The Journey to JASTA

Project Name: The Journey to JASTA
Client: Publication
Publication Date:  28 Feb 19

Name:  Sumaya Adam

The issuance of a draft of the Justice Against Sponsors of Terrorism Act (JASTA) caused a great to-do, even though it had not been issued in the heat of the moment. Rather, it was the result of tremendous legislative efforts starting in the 1990s when Congress made amendments to the Foreign Sovereign Immunities Act (FSIA) of 1976, under which judgments were issued to seize the funds of certain states, including Sudan, that were frozen with US banks.1

Subsequently, many legislative amendments were made to the law of 1976, up until the time of the JASTA, which permits victims of September 11 attacks to sue, primarily, the Kingdom of Saudi Arabia and its agencies and officials in regard to terrorist acts in the USA.2

The FSIA (1976) was amended in 1996 to permit the waiving of immunity of some countries officially classified by the US Department of State as state sponsors of terrorism. The amendments also allow the seizure of commercial property held by such states in the USA, regardless of whether this property was used in the commission of a terrorist act. A provision that permits the seizure of frozen or diplomatic funds of state sponsors of terrorism was also added.

In 2008, this legislation was further amended to grant US courts jurisdiction over the agents, representatives and personnel of state sponsors of terrorism. In addition, US courts were empowered to reconsider judgments granting punitive damages and to insert new mechanisms for the execution of judgments. Therefore, this legislation now permits relatives of the victims of the USS Cole bombing in the port of Aden, together with other victims of acts of terrorism, to obtain compensation.3

In August 2008, the US Court of Appeals for the Second Circuit rejected all the charges levelled against the Kingdom of Saudi Arabia and against Saudi officials, pursuant to the principle of the sovereign immunity of states. This was possible due to the legal exception of lifting immunity not being applicable to the Kingdom of Saudi Arabia, as it is not classified by the US Department of State as a state sponsor of terrorism.

In 2011, the US Court of Appeals for the Second Circuit re-opened this case to consider the extent of the immunity of states that are not classified as state sponsors of terrorism. The Court concluded that the exception of tort liability, under the FSIA, does not exclude terrorist acts occurring within the USA.4 In 2013, in the pursuit of justice, the Court decided to re-file the cases against Saudi Arabia and its agents and representatives in order to determine whether the exception of tort liability is applicable to Saudi Arabia. In 2015, the District Court once more refused to reconsider the cases on the ground that “all aspects of tort liability” within the USA are not applicable to the defendants. This decision was appealed before the US Court of Appeals for the Second Circuit.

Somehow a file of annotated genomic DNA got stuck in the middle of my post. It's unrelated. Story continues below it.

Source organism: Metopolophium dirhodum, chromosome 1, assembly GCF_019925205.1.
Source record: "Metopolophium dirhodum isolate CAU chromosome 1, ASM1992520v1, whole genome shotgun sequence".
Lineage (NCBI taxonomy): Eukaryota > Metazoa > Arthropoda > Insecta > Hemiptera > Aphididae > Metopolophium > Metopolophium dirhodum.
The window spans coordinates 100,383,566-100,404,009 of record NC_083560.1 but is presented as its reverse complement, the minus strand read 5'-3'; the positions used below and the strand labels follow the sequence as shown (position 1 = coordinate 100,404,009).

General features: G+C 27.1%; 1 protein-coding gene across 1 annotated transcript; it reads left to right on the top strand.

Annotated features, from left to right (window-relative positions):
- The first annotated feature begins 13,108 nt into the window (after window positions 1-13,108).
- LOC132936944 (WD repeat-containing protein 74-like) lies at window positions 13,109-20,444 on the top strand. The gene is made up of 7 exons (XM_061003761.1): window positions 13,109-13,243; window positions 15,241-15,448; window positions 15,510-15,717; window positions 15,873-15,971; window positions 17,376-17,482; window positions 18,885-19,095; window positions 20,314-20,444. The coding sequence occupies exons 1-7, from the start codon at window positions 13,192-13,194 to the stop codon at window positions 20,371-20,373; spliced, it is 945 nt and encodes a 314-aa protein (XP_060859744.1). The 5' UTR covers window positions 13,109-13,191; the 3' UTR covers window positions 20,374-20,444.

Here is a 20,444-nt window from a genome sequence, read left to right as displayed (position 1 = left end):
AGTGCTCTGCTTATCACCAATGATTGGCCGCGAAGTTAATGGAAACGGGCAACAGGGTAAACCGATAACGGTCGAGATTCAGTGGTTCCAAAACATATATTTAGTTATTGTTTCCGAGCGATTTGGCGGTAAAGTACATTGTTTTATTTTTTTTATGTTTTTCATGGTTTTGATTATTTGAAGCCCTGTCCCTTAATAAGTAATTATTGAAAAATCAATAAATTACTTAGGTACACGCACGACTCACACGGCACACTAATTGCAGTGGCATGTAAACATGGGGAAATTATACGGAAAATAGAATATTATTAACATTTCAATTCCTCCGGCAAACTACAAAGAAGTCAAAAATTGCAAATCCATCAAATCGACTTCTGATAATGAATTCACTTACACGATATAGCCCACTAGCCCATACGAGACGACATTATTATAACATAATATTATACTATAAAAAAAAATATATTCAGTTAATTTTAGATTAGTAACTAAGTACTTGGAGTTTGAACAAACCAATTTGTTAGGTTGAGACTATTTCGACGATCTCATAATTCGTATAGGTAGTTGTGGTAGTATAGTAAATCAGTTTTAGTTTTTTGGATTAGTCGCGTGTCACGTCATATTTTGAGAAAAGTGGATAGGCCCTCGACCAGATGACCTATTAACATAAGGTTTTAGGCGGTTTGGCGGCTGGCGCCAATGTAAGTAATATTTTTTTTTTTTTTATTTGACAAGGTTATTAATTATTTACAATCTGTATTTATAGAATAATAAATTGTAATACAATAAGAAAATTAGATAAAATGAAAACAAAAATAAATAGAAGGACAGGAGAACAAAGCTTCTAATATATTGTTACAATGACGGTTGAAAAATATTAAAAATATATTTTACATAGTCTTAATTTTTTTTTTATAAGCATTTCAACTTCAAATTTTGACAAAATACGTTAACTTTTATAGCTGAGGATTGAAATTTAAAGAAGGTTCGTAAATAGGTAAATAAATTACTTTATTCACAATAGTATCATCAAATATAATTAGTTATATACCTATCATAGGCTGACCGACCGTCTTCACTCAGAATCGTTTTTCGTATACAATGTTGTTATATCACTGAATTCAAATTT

Meanwhile, another Court of Appeal refused to consider cases against certain Saudi banks and institutions on the ground that the Anti-Terrorism Act (ATA) “does not permit secondary liability under an aiding-and-abetting theory.”5 It also confirmed the dismissal of lawsuits filed against the defendants under the Alien Tort Statute and the Torture Victims Protection Act, in addition to any cases under common law.

Saudi Arabia managed to convince the US courts to reject the cases of plaintiffs pursuant to immunity acts that prevent sovereign states from being subject to the jurisdiction of other states.6 On March 10, 2016, the District Court for the Southern District of New York decided the inadmissibility of the appearance of Saudi Arabia as defendants in relation to claims by relatives of victims of the World Trade Center attacks. The Court concluded that the evidence submitted was insufficient to prove a connection between the government of the Kingdom of Saudi Arabia, or the government of any Gulf Cooperation Council country, with the September 11 attacks in 2001. Accordingly, it became clear that US legislation can only sue foreign states classified by the US Department of State as state sponsors of terrorism. At that time, there were only three states that were classified by the US Department of State as state sponsors of terrorism: Iran, Syria and Sudan.

Therefore, according to the Congressional Research Service and due to complaints filed by relatives of victims of the September 11 attacks concerning the legal and practical obstacles that prevent them from suing Saudi Arabia and Saudi officials and institutions that are alleged to have funded groups supporting the attackers, Congress legislators have sought to amend the FSIA (1976) in order to overcome the issue of the sovereign immunity of states that are not classified as state sponsors of terrorism, and to help the relatives of victims to obtain billions of dollars in compensation. This is despite the fact that the Kingdom has already disowned the al-Qaida leader Osama bin Laden, who had brought about terrorist attacks on the Kingdom itself on many occasions.